One of the mantras of the agile community is that you need to "be agile," that you need to adopt an agile mindset. Agilists will often point to the Manifesto for Agile Software Development, commonly referred to as the Agile Manifesto, as a good starting point to understand this mindset, which it is. Other mantras within the agile community include respecting others and having a safe environment that embraces diversity. All wonderful ideas, but what do you do when they collide with one another?
The Disciplined Agile Mindset
Figure 1 depicts the Disciplined Agile (DA) mindset, which is captured in the form of principles, promises, and guidelines. Disciplined agilists believe in the DA principles, so we promise to adopt these behaviours and follow these guidelines when doing so. Where the Agile Manifesto addressed the environment faced by software developers 20 years ago, the DA mindset addresses the environment faced by organizations today. The DA mindset reflects our learnings over these past 20 years, adopting great ideas from a wide range of sources, in particular ideas around lean and flow, to describe concepts that enable enterprise agility.
Embracing Different Mindsets in the DA Tool Kit
One of the promises of the DA mindset is to create psychological safety and embrace diversity. Interestingly, when you do that you soon realize that people often have very different mindsets and that this is a very desirable thing. Yes,we want people to embrace an agile mindset so that we all share a similar point of view, but that's only one of many points of view. There are still noticeable differences between the way that you approach something and the ways that others do, even when everyone involved has an agile mindset. This happens because we are all unique people with unique experiences and backgrounds, and as a result you have other points of view than just the agile mindset.
I'm sure that you've noticed that finance people have a different perspective than people from marketing, whose perspective differs from data management professionals, which is different yet again than research and development people, and so on. Each business function tends to attract, and then reinforce, people of a certain mindset. Some people find legal work incredibly interesting, whereas others find it spectacularly boring. To each their own.
This is where it gets interesting. Remember that DA is a tool kit that supports improvement across all aspects of your organization, not just software development. One aspect of the architecture of the DA tool kit is that we've captured the different business functions within your organization as process blades, which in turn are described in terms of mindset, people, flow, and practices. Process blades include Finance, Strategy, Legal, Marketing, Security, IT Operations, Portfolio Management, and many more. Regarding mindset, for a given process blade, we extend the base DA mindset with philosophies that are applicable to that process blade. For example, Figure 2 depicts DA's People Management (Human Resources) mindset and Figure 3 DA's Security mindset.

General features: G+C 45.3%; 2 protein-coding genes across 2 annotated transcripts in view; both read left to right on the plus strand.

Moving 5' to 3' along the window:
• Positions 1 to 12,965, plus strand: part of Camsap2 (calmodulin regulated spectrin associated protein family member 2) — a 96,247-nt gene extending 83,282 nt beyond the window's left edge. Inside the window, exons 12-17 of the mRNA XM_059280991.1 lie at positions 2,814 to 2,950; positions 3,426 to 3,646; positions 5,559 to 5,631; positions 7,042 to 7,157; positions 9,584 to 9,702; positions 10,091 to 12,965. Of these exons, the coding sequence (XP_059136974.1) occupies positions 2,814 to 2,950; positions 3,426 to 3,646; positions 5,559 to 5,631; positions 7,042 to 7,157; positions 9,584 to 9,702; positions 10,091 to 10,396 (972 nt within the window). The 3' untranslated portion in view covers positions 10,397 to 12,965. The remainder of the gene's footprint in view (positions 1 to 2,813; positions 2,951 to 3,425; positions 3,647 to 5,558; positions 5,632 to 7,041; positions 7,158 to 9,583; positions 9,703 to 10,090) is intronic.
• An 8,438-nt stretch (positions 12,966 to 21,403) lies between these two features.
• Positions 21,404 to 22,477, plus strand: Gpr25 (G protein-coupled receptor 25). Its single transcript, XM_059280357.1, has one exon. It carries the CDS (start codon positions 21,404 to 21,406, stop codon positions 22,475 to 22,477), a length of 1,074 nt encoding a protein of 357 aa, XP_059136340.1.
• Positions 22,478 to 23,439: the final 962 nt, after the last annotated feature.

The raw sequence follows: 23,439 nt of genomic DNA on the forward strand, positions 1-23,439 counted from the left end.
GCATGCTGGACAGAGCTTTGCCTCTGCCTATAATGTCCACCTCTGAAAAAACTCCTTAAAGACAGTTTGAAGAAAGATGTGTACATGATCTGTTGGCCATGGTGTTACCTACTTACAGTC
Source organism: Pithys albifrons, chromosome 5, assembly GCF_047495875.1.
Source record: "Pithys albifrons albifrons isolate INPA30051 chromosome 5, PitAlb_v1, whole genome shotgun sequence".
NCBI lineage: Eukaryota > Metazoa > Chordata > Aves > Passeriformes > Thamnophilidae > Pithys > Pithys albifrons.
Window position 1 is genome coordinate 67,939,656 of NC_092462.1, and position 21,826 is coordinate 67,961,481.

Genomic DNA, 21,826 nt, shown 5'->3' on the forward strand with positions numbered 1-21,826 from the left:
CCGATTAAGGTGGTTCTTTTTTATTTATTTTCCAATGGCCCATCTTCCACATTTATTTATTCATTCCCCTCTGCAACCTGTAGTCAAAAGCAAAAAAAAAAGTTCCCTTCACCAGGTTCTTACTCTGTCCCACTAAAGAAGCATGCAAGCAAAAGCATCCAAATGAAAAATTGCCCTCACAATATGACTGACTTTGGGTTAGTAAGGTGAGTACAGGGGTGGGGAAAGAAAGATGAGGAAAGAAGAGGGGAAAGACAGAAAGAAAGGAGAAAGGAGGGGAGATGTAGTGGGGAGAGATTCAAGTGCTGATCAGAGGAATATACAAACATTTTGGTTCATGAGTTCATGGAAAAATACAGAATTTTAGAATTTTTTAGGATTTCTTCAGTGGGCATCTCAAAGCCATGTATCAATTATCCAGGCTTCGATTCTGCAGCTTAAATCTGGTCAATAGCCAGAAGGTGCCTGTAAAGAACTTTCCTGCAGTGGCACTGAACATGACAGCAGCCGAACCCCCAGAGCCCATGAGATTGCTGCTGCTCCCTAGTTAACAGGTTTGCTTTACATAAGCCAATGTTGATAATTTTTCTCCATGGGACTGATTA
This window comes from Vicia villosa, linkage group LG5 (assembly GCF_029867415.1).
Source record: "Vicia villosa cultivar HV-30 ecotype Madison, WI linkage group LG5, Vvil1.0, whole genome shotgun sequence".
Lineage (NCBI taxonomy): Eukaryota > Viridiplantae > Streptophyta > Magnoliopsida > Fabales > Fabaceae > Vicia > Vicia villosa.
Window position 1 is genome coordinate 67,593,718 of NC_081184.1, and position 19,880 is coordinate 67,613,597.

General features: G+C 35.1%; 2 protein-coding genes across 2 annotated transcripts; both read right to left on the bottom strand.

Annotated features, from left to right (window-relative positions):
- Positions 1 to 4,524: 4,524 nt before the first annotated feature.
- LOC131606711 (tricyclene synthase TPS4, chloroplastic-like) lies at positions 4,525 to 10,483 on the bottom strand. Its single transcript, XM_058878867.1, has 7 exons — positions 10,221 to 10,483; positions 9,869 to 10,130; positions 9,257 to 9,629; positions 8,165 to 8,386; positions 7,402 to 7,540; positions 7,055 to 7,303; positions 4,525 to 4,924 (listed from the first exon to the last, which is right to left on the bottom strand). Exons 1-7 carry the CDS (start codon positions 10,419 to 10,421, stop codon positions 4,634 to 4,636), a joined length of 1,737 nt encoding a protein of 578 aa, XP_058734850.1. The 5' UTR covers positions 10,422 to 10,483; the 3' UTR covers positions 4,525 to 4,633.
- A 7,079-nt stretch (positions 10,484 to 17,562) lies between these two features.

There are several important points to this strategy:
Just like one process does not fit all situations, one mindset doesn't either. The Disciplined Agile (DA) tool kit explicitly embraces mindset diversity. Do you?
Updating the Disciplined Agile Manifesto
We have recently posted an update to The Disciplined Agile Manifesto. In particular, we simplified the wording of the three principles (reduce technical debt, visualize workflow, multi-modal organizations) that we added to extend the original Manifesto for Agile Software Development. We describe the updates to each of the three principles, and our thinking behind them, below.
Reduce Technical Debt
Original: #13. Leverage and evolve the assets within your organizational ecosystem, and collaborate with the people responsible for those assets to do so.
Update: #13. Leverage and evolve the assets within your enterprise, collaborating with the people responsible for those assets to do so.
The primary change here is the use of the term enterprise instead of organizational ecosystem. Over the years we had several people point out that they weren’t comfortable with that term or that they found it overly complex.
Original: #14. Visualize workflow to help achieve a smooth flow of delivery while keeping work in progress to a minimum.
Update: #14. Visualize work to produce a smooth delivery flow and keep work-in-progress (WIP) to a minimum.
This principle was reworded to make it more action oriented and to clearly point out the term WIP.
Original: #15. The organizational ecosystem must evolve to reflect and enhance the efforts of agile teams, yet be sufficiently flexible to still support non-agile or hybrid teams.
Update: #15. Evolve the enterprise to support agile, non-agile, and hybrid teams.
As you can see we simplified this principle greatly, using enterprise instead of organizational ecosystem as above and going straight to the point of supporting multiple ways of working.
Why have we done this? Since 2001 we’ve applied the ideas captured in the Agile Manifesto and have learned from our experiences doing so. What we’ve learned has motivated us to suggest changes to the manifesto to reflect the enterprise situations in which we have applied agile and lean strategies. Because the original authors of the Agile Manifesto have made it clear that they intend to keep their Manifesto static we have decided to move forward on our own with this extension.
We believe that the changes we’re suggesting are straightforward: